advance and need more skills. So, training
                                                      is needed again. This is often done through
courses that employees are sent on. This can be handled on or off the job. Off the job training
can be given on site or off site. Each has its advantages and disadvantages. Read on, but
remember we are talking about a new technology or skill which is new, probably, to everybody
on site:
    On the job. Probably the cheapest option. People can be trained in groups, or all
       together. No outside costs like hotels, meals etc.. Can be slow, however, as the
       distractions of the workplace are still there.
    Off the job, but on site. A compromise, really. The trainee is away from the job, but is
       also available if necessary. Concentration can suffer.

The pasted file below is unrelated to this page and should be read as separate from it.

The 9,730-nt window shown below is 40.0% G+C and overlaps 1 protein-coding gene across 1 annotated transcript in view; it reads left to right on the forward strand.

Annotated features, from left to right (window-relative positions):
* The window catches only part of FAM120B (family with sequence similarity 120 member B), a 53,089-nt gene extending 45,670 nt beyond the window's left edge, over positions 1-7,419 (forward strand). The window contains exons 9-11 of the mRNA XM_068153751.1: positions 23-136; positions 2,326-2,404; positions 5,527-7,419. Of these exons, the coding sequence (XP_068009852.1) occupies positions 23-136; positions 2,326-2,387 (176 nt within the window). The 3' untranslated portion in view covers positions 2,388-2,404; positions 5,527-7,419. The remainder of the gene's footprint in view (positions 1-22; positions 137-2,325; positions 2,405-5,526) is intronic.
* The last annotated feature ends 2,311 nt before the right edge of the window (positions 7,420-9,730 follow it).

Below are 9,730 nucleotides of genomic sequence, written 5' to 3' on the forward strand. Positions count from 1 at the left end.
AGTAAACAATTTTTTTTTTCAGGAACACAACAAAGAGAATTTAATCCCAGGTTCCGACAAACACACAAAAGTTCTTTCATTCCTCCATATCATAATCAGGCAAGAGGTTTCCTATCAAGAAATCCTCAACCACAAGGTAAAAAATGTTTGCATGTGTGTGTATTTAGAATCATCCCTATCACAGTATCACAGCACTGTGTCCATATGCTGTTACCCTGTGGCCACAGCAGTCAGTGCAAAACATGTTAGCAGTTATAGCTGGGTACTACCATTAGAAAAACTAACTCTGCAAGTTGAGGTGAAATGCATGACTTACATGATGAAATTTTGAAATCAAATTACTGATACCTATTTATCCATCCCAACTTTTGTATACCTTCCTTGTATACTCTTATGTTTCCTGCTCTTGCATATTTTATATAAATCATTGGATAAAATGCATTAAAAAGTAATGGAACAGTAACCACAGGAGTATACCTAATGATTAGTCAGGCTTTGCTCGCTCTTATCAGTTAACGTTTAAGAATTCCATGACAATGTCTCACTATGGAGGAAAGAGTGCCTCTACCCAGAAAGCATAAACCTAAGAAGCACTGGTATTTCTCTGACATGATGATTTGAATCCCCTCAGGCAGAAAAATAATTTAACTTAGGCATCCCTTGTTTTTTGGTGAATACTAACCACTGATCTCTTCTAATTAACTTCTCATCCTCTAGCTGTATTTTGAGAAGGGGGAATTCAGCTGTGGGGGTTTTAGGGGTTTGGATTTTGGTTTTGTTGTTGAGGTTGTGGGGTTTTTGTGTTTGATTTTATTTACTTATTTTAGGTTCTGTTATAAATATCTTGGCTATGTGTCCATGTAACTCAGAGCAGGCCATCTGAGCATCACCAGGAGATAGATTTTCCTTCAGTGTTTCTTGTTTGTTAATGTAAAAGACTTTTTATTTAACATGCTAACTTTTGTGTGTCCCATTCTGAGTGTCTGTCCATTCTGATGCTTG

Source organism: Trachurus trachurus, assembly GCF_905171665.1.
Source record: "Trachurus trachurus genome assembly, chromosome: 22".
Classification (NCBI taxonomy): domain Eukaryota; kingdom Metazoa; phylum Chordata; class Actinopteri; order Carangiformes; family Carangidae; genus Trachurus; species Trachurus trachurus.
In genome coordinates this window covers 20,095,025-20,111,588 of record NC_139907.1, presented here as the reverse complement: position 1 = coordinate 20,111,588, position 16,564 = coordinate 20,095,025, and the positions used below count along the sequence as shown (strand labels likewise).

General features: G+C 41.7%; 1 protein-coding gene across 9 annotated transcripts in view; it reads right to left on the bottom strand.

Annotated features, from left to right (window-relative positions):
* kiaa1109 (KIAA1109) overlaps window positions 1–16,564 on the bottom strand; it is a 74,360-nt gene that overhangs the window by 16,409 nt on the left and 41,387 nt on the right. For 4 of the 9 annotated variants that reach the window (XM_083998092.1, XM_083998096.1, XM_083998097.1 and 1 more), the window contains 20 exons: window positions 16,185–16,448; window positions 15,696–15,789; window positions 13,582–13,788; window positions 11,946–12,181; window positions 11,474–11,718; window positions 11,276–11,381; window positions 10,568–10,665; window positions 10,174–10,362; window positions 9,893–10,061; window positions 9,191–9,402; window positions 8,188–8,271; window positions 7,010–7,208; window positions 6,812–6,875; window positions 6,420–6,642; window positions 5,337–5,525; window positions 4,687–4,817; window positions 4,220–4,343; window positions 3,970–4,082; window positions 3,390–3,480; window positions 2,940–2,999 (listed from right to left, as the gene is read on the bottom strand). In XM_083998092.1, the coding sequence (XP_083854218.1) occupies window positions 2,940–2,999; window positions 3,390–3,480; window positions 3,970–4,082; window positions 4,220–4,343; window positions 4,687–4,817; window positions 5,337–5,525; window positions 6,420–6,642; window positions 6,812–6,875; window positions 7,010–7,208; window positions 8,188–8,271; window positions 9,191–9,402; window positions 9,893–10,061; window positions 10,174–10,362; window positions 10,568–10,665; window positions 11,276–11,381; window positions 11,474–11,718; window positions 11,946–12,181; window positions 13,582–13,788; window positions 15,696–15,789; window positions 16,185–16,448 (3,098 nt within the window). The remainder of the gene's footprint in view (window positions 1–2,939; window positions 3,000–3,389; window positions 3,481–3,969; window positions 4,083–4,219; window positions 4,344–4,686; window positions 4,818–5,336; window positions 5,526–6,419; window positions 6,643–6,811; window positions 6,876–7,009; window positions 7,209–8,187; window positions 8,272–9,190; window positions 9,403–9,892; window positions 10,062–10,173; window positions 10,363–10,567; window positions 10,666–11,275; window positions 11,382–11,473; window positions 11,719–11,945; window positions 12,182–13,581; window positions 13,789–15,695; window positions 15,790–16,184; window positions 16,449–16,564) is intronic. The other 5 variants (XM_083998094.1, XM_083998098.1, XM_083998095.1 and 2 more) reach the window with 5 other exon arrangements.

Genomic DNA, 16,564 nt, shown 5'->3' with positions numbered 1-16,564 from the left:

 Off the job, and off site. Probably the best, but the most expensive. 100% concentration
       with no distractions is possible. Costly, though, and there is nobody left on site.

We now know what induction training is. We know why it is given and what is likely to be
included. We have also gone on to see the importance of ongoing work based training. The key
to efficient performance, and profit making, is having a well trained, modern work force.

                                      Edited by James Slocombe   20 of 35
                              IGCSE Business Studies   Unit 5: People in Business

The role of management
A business is made up of many people doing many different tasks. People work alone or in
teams. They have a boss, however, so people also work for people. Most people within an
organisation work for a boss, but also are responsible for the performance of people who work
for them. A strange Boss/Worker split. This can be a problem for some people.

Thus we find in a business:

      A range of departments doing different things
      Examples would be production, marketing, quality control, research and development,
      personnel, accounts and administration. These tend to go across a firm, from side to

      A range of people also doing different things